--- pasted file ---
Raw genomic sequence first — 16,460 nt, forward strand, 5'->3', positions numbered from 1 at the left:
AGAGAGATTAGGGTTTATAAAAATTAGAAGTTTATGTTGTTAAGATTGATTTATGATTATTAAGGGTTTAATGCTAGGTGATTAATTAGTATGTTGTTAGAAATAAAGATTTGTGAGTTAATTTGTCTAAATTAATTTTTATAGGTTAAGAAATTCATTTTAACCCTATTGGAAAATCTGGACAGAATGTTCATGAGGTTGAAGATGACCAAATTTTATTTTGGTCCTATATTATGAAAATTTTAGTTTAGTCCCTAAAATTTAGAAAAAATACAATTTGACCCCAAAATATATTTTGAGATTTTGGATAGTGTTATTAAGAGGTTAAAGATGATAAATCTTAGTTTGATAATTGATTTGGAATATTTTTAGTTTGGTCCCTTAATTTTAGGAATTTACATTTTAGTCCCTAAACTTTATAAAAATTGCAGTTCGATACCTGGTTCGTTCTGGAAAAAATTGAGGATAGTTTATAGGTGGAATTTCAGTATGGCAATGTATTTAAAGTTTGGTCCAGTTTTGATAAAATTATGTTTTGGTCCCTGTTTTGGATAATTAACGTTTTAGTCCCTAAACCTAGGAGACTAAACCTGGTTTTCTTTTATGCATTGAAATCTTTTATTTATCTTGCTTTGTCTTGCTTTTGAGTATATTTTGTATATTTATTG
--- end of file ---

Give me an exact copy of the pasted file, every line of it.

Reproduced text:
Raw genomic sequence first — 16,460 nt, forward strand, 5'->3', positions numbered from 1 at the left:
AGAGAGATTAGGGTTTATAAAAATTAGAAGTTTATGTTGTTAAGATTGATTTATGATTATTAAGGGTTTAATGCTAGGTGATTAATTAGTATGTTGTTAGAAATAAAGATTTGTGAGTTAATTTGTCTAAATTAATTTTTATAGGTTAAGAAATTCATTTTAACCCTATTGGAAAATCTGGACAGAATGTTCATGAGGTTGAAGATGACCAAATTTTATTTTGGTCCTATATTATGAAAATTTTAGTTTAGTCCCTAAAATTTAGAAAAAATACAATTTGACCCCAAAATATATTTTGAGATTTTGGATAGTGTTATTAAGAGGTTAAAGATGATAAATCTTAGTTTGATAATTGATTTGGAATATTTTTAGTTTGGTCCCTTAATTTTAGGAATTTACATTTTAGTCCCTAAACTTTATAAAAATTGCAGTTCGATACCTGGTTCGTTCTGGAAAAAATTGAGGATAGTTTATAGGTGGAATTTCAGTATGGCAATGTATTTAAAGTTTGGTCCAGTTTTGATAAAATTATGTTTTGGTCCCTGTTTTGGATAATTAACGTTTTAGTCCCTAAACCTAGGAGACTAAACCTGGTTTTCTTTTATGCATTGAAATCTTTTATTTATCTTGCTTTGTCTTGCTTTTGAGTATATTTTGTATATTTATTG